July 2021 Astronomical Highlights
The Visible Planets
Mercury is found low along the east-northeastern horizon before sunrise at the start of July. It reaches it greatest elongation west of the Sun of 22° on July 4. By the end of the month Mercury disappears back into the glare of the rising Sun.
Venus continues to shine brightly in our west-northwestern sky after sunset, but by the month’s end it sinks very low toward the western horizon and is seen for just a short while before it also sets. Look for bright Venus near the much fainter planet Mars after sunset on the night of July 12. Binoculars will help viewing this close conjunction of Venus and Mars, with them being a mere half a degree apart. The slim waxing crescent Moon is seen near Venus after sunset on July 11.
Mars is still found low in our west-northwestern sky at sunset, now considerably dimmer than it has been over the past few months after its opposition in October 2020. On July 12, look for faint Mars near the brighter planet Venus. By the end of July, Mars disappears into the glare of the setting Sun and can not be seen from our latitude.
Jupiter rises along the east-southeast horizon around midnight local time at the start of the month and slowly moves across the southern sky as night moves on. By sunrise, Jupiter can be found shining brightly low in the southern sky. Jupiter spends this month within the constellation boundaries of Aquarius, the water bearer. In the predawn hours of July 26, look for Jupiter near the waning gibbous Moon in the southern sky.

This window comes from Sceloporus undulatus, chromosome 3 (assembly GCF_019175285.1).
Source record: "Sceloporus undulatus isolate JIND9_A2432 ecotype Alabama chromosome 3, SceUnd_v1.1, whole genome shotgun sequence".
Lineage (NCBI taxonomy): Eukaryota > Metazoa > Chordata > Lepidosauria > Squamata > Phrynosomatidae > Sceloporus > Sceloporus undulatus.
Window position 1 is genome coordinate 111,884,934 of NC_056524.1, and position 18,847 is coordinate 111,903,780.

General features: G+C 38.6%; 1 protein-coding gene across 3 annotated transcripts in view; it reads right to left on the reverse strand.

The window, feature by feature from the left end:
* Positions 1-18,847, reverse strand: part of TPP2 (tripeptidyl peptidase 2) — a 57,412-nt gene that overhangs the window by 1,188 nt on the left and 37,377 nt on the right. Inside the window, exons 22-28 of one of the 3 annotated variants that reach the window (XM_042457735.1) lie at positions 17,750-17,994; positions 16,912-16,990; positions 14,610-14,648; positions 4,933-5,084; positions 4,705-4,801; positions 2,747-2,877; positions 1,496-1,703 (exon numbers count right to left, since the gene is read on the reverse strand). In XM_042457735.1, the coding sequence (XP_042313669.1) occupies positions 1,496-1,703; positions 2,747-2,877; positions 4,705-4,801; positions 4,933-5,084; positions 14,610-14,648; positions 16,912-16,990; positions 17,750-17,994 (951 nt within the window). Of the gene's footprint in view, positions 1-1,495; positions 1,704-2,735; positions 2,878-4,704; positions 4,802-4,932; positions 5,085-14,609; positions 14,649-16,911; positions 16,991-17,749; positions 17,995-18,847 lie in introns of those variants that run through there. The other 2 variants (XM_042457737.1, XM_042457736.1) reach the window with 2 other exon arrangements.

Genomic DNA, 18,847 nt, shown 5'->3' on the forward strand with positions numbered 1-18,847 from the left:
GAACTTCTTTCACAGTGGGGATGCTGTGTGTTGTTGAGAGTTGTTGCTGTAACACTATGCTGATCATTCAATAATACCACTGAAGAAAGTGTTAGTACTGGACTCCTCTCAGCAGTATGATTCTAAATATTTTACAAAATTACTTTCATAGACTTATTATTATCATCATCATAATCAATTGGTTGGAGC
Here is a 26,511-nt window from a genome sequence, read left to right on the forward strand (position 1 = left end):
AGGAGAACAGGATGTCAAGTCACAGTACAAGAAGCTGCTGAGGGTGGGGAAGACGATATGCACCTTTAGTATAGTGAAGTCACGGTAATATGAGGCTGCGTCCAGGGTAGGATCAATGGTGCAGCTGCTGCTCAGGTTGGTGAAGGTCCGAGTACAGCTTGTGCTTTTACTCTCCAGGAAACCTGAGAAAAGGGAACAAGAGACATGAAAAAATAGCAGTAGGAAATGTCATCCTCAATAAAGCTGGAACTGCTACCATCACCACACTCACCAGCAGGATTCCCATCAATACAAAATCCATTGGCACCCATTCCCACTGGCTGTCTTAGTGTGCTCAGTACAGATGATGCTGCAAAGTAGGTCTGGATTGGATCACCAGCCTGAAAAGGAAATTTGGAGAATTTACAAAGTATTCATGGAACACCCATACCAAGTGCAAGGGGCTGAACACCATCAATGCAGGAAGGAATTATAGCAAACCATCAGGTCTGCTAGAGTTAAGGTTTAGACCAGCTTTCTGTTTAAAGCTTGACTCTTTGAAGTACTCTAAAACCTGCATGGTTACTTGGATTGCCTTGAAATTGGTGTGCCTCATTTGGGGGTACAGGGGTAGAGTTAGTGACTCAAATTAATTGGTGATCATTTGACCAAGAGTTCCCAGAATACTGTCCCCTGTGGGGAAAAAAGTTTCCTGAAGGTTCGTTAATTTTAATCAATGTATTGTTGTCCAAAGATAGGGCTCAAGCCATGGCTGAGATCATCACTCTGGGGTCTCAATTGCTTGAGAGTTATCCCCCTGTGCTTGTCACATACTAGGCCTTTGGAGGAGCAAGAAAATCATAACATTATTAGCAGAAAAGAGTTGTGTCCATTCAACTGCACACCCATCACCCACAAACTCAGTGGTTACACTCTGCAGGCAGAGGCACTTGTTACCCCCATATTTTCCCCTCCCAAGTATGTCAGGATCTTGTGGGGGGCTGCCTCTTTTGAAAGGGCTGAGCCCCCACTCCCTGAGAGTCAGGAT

Saturn rises along the east-southeastern about an hour before Jupiter, around 11:00 pm at the start of the month, and is seen low in the southern sky before sunrise. Saturn spends this month within the constellation boundaries of Capricornus, the sea goat. Look for Saturn above the waning gibbous Moon on the nights of July 24 and 25. Saturn will be at opposition on August 2.
July 1 Last Quarter Moon
July 9 New Moon
July 17 First Quarter Moon
July 23 Full Moon (The Buck Moon)
July 31 Last Quarter Moon
International Space Station (ISS) Observable Passes
During the month of July 2021 there will be numerous observable passes of the ISS. Check the website http://www.heavens-above.com for viewing times for your location.
From June to late July, noctilucent clouds can be seen from the Edmonton area. Look for these extremely high, pearly blue clouds, in the northern sky this month.
July 1 Canada Day!
July 4 Mercury at greatest western elongation of 22° (in morning sky)
July 5 Earth at aphelion (furthest distance from the Sun) at 152 100 527 km
July 12 Close conjunction of Mars and Venus (0. 5°)
July 17 Pluto at opposition
July 24 Saturn near the waning gibbous Moon
July 26 Jupiter near the waning gibbous Moon
July 28 The south delta-Aquariid meteors peak (zenith hourly rate of 20 meteors)